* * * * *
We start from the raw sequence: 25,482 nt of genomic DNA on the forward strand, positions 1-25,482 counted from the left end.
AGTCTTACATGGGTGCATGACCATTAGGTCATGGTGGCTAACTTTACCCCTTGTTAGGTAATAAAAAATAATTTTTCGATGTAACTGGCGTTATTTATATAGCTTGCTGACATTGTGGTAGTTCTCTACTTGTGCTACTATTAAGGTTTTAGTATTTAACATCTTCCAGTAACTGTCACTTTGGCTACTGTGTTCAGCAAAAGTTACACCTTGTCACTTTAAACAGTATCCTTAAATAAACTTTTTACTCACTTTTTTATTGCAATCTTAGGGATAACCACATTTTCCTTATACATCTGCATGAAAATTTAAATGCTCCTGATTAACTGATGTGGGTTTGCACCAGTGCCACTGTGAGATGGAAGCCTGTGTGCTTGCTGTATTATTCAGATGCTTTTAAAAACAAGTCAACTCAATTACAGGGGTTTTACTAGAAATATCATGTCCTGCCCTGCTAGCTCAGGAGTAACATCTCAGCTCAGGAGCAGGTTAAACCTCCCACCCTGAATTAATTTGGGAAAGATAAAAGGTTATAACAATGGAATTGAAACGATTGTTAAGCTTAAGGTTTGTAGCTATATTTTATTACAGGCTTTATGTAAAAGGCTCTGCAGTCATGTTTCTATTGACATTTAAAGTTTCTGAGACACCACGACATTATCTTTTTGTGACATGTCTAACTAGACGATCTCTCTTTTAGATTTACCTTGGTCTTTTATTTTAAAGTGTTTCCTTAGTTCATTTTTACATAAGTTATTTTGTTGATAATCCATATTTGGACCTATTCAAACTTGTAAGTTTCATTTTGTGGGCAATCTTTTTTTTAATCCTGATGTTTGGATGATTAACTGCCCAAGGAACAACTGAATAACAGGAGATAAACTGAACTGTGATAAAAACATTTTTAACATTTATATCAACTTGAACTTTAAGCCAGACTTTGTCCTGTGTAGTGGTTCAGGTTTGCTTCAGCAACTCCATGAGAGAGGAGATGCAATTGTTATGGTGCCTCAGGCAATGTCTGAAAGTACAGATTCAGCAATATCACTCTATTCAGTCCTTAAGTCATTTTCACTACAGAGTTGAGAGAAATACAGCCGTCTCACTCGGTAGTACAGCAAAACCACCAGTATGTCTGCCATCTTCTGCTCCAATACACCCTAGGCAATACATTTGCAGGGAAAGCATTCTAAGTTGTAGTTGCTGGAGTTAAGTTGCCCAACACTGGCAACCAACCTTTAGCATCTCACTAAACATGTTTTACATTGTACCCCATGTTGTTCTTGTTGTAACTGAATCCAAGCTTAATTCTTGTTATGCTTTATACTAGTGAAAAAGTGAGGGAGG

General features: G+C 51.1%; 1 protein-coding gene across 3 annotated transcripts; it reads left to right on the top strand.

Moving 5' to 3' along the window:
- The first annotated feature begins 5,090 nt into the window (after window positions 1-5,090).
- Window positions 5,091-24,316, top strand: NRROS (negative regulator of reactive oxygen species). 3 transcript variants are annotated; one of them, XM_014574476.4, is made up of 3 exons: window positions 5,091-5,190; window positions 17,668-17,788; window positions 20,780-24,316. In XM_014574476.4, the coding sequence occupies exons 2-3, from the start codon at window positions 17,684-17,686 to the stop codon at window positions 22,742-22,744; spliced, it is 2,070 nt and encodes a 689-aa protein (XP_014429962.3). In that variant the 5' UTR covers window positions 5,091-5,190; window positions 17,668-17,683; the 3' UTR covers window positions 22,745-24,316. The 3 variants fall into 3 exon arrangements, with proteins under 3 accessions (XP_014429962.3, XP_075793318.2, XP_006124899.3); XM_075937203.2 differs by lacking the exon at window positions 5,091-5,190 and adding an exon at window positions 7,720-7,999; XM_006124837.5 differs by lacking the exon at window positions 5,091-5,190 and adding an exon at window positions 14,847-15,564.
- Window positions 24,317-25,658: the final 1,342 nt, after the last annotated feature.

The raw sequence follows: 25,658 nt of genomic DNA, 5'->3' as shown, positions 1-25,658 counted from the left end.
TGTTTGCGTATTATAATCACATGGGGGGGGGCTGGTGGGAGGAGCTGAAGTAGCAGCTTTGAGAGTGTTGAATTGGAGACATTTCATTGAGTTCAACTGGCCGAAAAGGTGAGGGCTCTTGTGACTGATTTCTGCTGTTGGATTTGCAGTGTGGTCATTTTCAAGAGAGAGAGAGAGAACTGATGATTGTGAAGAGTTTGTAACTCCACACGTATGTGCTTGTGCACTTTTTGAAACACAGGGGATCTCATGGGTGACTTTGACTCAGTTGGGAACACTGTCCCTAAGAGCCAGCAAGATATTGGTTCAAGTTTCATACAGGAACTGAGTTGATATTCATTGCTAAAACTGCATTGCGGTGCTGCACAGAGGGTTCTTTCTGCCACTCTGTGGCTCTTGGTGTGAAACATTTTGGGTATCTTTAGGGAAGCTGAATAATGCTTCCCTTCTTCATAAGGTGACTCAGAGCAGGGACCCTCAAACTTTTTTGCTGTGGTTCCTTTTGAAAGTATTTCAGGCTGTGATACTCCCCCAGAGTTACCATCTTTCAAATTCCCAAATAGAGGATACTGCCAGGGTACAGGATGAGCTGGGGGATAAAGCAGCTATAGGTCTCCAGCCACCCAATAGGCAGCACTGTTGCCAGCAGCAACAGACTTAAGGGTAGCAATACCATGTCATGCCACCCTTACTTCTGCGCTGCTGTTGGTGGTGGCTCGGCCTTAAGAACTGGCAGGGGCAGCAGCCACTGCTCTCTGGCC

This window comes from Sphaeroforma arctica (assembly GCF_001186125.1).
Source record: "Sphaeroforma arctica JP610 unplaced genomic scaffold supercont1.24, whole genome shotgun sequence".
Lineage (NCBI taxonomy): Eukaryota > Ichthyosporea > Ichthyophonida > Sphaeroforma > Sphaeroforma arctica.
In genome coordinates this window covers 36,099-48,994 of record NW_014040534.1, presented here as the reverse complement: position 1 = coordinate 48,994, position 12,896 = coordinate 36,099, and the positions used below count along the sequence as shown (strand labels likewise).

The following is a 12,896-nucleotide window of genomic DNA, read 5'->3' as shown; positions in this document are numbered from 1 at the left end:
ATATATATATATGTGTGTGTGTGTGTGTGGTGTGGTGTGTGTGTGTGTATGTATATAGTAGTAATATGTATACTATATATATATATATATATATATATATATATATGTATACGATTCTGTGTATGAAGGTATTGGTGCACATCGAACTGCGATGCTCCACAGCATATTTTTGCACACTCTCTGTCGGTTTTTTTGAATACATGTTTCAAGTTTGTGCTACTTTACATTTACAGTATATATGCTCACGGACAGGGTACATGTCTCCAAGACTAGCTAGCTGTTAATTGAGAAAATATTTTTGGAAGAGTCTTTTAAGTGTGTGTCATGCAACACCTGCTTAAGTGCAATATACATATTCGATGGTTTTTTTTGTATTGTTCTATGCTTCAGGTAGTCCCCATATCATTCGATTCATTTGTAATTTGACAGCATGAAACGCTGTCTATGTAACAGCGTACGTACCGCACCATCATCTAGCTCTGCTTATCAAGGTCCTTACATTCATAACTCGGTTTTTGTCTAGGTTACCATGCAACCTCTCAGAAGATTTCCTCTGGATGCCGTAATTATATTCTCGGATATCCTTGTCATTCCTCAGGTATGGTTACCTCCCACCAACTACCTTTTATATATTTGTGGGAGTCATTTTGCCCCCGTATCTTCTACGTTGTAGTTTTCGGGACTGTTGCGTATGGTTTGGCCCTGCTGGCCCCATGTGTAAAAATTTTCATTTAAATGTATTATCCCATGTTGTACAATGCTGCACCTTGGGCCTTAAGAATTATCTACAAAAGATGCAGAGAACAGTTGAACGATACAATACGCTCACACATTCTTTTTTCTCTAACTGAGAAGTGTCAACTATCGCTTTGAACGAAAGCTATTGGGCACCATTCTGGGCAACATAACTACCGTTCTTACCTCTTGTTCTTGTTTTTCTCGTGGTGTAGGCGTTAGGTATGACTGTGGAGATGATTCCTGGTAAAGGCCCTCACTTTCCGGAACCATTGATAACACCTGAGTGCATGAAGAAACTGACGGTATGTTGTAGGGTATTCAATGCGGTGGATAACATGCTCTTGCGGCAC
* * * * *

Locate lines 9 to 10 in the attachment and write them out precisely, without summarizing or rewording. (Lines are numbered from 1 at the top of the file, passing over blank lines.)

TGTTTGCGTATTATAATCACATGGGGGGGGGCTGGTGGGAGGAGCTGAAGTAGCAGCTTTGAGAGTGTTGAATTGGAGACATTTCATTGAGTTCAACTGGCCGAAAAGGTGAGGGCTCTTGTGACTGATTTCTGCTGTTGGATTTGCAGTGTGGTCATTTTCAAGAGAGAGAGAGAGAACTGATGATTGTGAAGAGTTTGTAACTCCACACGTATGTGCTTGTGCACTTTTTGAAACACAGGGGATCTCATGGGTGACTTTGACTCAGTTGGGAACACTGTCCCTAAGAGCCAGCAAGATATTGGTTCAAGTTTCATACAGGAACTGAGTTGATATTCATTGCTAAAACTGCATTGCGGTGCTGCACAGAGGGTTCTTTCTGCCACTCTGTGGCTCTTGGTGTGAAACATTTTGGGTATCTTTAGGGAAGCTGAATAATGCTTCCCTTCTTCATAAGGTGACTCAGAGCAGGGACCCTCAAACTTTTTTGCTGTGGTTCCTTTTGAAAGTATTTCAGGCTGTGATACTCCCCCAGAGTTACCATCTTTCAAATTCCCAAATAGAGGATACTGCCAGGGTACAGGATGAGCTGGGGGATAAAGCAGCTATAGGTCTCCAGCCACCCAATAGGCAGCACTGTTGCCAGCAGCAACAGACTTAAGGGTAGCAATACCATGTCATGCCACCCTTACTTCTGCGCTGCTGTTGGTGGTGGCTCGGCCTTAAGAACTGGCAGGGGCAGCAGCCACTGCTCTCTGGCC

This window comes from Sphaeroforma arctica (assembly GCF_001186125.1).